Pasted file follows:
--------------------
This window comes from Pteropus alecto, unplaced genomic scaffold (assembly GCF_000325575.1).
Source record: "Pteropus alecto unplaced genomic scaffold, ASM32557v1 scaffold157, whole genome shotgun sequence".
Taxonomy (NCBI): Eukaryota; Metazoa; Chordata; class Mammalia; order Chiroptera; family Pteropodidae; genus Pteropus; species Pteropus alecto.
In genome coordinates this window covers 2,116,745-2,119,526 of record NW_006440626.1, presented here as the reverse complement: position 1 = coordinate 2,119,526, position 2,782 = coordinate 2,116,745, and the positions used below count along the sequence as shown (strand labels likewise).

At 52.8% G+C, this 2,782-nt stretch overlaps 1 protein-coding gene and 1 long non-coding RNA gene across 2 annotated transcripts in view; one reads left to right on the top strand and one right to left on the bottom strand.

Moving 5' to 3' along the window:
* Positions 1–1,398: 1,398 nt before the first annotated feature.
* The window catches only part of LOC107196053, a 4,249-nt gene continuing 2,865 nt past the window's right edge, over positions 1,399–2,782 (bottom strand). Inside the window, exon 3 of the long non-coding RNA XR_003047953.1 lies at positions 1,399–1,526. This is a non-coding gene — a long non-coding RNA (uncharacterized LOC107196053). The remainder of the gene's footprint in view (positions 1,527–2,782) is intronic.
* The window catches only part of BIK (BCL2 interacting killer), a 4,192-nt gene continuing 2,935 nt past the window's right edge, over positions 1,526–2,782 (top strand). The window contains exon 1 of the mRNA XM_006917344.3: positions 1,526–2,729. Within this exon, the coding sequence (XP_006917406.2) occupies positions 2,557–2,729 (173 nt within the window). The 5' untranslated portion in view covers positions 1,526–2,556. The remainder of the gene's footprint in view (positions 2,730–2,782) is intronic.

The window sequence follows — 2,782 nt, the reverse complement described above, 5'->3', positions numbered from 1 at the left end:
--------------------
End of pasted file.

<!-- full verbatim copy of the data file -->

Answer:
This window comes from Pteropus alecto, unplaced genomic scaffold (assembly GCF_000325575.1).
Source record: "Pteropus alecto unplaced genomic scaffold, ASM32557v1 scaffold157, whole genome shotgun sequence".
Taxonomy (NCBI): Eukaryota; Metazoa; Chordata; class Mammalia; order Chiroptera; family Pteropodidae; genus Pteropus; species Pteropus alecto.
In genome coordinates this window covers 2,116,745-2,119,526 of record NW_006440626.1, presented here as the reverse complement: position 1 = coordinate 2,119,526, position 2,782 = coordinate 2,116,745, and the positions used below count along the sequence as shown (strand labels likewise).

At 52.8% G+C, this 2,782-nt stretch overlaps 1 protein-coding gene and 1 long non-coding RNA gene across 2 annotated transcripts in view; one reads left to right on the top strand and one right to left on the bottom strand.

Moving 5' to 3' along the window:
* Positions 1–1,398: 1,398 nt before the first annotated feature.
* The window catches only part of LOC107196053, a 4,249-nt gene continuing 2,865 nt past the window's right edge, over positions 1,399–2,782 (bottom strand). Inside the window, exon 3 of the long non-coding RNA XR_003047953.1 lies at positions 1,399–1,526. This is a non-coding gene — a long non-coding RNA (uncharacterized LOC107196053). The remainder of the gene's footprint in view (positions 1,527–2,782) is intronic.
* The window catches only part of BIK (BCL2 interacting killer), a 4,192-nt gene continuing 2,935 nt past the window's right edge, over positions 1,526–2,782 (top strand). The window contains exon 1 of the mRNA XM_006917344.3: positions 1,526–2,729. Within this exon, the coding sequence (XP_006917406.2) occupies positions 2,557–2,729 (173 nt within the window). The 5' untranslated portion in view covers positions 1,526–2,556. The remainder of the gene's footprint in view (positions 2,730–2,782) is intronic.

The window sequence follows — 2,782 nt, the reverse complement described above, 5'->3', positions numbered from 1 at the left end: